Tuesday, March 25, 2008

FCC Expands and Improves Broadband Data Collection

Last week, the Federal Communications Commission (FCC) adopted an order that will increase the precision and quality of broadband subscribership data collected every six months from broadband services providers.

I've written in the past about how the Federal Communications Commission currently defines broadband in the United States:

The Federal Communications Commission (FCC) generally defines broadband service as data transmission speeds exceeding 200 kilobits per second (Kbps), or 200,000 bits per second, in at least one direction: downstream (from the Internet to your computer) or upstream (from your computer to the Internet)."

I've also written in the past about how the FCC currently collects broadband data. Here's a piece from a press release by House Subcommittee on Telecommunications and the Internet Chairman Ed Markey describing the current FCC broadband data collection methods:

"...the fact that current data collection methods used by the Federal Communications Commission (FCC) are inadequate and highly flawed. Currently, the FCC counts a single broadband subscriber in a 5-digit zip code as indicating the entire zip code has broadband availability, even if the sole subscriber is a business and not a residential consumer. This can lead to highly inaccurate and overly generous notions of actual broadband availability and use, particularly in rural areas where zip codes are quite large."

Here's a brief outline of the new order summarized from an excellent post at CNET's News.com:

200Kbps speeds are no longer considered "broadband"
768Kbps, typical entry-level speed offered by major DSL providers, will be considered the low end of "basic broadband," a range that extends to under 1.5Mbps.

Broadband service speeds will have to be reported both for uploads and downloads
Previously the FCC had six big categories of broadband speeds, and they effectively only tracked download speeds. Now the agency says it will require reporting on upload speeds.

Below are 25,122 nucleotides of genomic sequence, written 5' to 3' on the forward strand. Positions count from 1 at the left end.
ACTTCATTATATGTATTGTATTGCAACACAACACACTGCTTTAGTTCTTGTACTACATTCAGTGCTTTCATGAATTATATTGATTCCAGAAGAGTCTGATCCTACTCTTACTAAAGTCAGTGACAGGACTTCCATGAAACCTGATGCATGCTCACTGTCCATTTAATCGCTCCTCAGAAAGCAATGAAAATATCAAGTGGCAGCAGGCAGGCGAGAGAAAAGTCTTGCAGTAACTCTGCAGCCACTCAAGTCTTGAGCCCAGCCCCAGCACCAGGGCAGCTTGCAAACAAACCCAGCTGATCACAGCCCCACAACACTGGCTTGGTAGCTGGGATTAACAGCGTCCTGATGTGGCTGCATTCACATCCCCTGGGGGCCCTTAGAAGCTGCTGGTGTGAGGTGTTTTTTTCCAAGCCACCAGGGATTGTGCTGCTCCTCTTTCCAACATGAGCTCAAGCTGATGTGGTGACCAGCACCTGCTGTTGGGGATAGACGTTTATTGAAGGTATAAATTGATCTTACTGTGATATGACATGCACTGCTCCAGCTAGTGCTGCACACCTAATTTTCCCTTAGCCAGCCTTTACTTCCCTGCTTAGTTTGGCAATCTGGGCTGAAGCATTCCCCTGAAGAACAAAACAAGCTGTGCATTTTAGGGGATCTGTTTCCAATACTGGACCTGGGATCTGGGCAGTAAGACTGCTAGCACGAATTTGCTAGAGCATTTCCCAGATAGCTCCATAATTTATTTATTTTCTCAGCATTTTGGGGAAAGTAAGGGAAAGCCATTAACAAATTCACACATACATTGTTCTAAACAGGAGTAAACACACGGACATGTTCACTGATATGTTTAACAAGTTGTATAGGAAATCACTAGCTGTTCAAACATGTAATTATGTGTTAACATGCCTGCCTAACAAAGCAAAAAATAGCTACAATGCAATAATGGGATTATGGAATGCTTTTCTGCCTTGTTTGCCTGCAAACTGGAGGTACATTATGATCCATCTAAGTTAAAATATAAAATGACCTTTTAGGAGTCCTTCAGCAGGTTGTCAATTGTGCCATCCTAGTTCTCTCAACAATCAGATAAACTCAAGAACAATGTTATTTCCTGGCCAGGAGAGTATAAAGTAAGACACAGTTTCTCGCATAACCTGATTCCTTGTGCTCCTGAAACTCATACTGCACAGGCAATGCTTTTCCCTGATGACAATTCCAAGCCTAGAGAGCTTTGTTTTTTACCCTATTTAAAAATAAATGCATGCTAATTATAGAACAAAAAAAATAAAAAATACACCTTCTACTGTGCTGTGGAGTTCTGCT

Upload and download speeds will have to be reported in a more specific way
At the moment, the broadband speeds most commonly offered by cable and telephone companies are lumped into two major categories: those between 200Kbps and 2.5Mbps, and those between 2.5Mbps and 10Mbps. The FCC's new rules would require them to be broken down further, in an attempt to address charges that the current buckets have the potential to overstate the number of high-end subscriptions and understate the number of low-end subscriptions. Those new tiers will be: 1) 200Kbps to 768Kbps ("first generation data"); 2) 768Kbps to 1.5Mbps ("basic broadband"); 3) 1.5Mbps to 3Mbps; 4) 3Mbps to 6Mbps; and 5) 6Mbps and above.

Internet Service Providers (ISPs) will be required to report numbers of subscribers, and at the census-block level
The ISP's will have to report the number of subscribers in each census tract they serve, broken down by speed tier. The FCC decided to use census tracts because researchers may be able to use other demographic statistics collected by the U.S. Census, such as age and income level, to gain insight about what drives broadband penetration rates.

In addition, ISPs will not have to report the prices they charge at this time but like will have to in the future. You can read the March 19 FCC press release titled "FCC EXPANDS, IMPROVES BROADBAND DATA COLLECTION" here.

This is a significant and necessary decision that we all should be excited about.

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